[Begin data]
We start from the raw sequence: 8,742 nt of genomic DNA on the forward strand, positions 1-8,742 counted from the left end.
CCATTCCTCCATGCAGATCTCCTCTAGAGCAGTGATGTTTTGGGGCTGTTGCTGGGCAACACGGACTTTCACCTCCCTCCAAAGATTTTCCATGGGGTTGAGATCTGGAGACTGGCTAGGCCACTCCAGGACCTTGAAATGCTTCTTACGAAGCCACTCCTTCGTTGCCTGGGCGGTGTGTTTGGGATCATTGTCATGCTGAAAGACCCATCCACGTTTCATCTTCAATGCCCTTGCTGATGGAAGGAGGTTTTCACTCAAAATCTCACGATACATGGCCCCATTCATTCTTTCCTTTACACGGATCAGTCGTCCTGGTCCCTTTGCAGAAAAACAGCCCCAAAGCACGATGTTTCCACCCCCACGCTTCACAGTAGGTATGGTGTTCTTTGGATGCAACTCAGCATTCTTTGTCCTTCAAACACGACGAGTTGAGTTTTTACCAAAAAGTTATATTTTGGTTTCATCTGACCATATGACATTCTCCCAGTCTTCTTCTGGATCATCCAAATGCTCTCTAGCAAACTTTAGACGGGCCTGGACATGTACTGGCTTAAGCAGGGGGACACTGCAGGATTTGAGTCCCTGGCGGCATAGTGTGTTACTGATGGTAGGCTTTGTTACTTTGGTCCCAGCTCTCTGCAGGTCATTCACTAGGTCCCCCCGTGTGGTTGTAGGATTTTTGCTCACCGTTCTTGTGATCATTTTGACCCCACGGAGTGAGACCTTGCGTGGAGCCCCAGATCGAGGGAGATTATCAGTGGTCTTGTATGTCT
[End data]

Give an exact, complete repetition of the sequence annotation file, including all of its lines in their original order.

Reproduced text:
We start from the raw sequence: 8,742 nt of genomic DNA on the forward strand, positions 1-8,742 counted from the left end.
CCATTCCTCCATGCAGATCTCCTCTAGAGCAGTGATGTTTTGGGGCTGTTGCTGGGCAACACGGACTTTCACCTCCCTCCAAAGATTTTCCATGGGGTTGAGATCTGGAGACTGGCTAGGCCACTCCAGGACCTTGAAATGCTTCTTACGAAGCCACTCCTTCGTTGCCTGGGCGGTGTGTTTGGGATCATTGTCATGCTGAAAGACCCATCCACGTTTCATCTTCAATGCCCTTGCTGATGGAAGGAGGTTTTCACTCAAAATCTCACGATACATGGCCCCATTCATTCTTTCCTTTACACGGATCAGTCGTCCTGGTCCCTTTGCAGAAAAACAGCCCCAAAGCACGATGTTTCCACCCCCACGCTTCACAGTAGGTATGGTGTTCTTTGGATGCAACTCAGCATTCTTTGTCCTTCAAACACGACGAGTTGAGTTTTTACCAAAAAGTTATATTTTGGTTTCATCTGACCATATGACATTCTCCCAGTCTTCTTCTGGATCATCCAAATGCTCTCTAGCAAACTTTAGACGGGCCTGGACATGTACTGGCTTAAGCAGGGGGACACTGCAGGATTTGAGTCCCTGGCGGCATAGTGTGTTACTGATGGTAGGCTTTGTTACTTTGGTCCCAGCTCTCTGCAGGTCATTCACTAGGTCCCCCCGTGTGGTTGTAGGATTTTTGCTCACCGTTCTTGTGATCATTTTGACCCCACGGAGTGAGACCTTGCGTGGAGCCCCAGATCGAGGGAGATTATCAGTGGTCTTGTATGTCT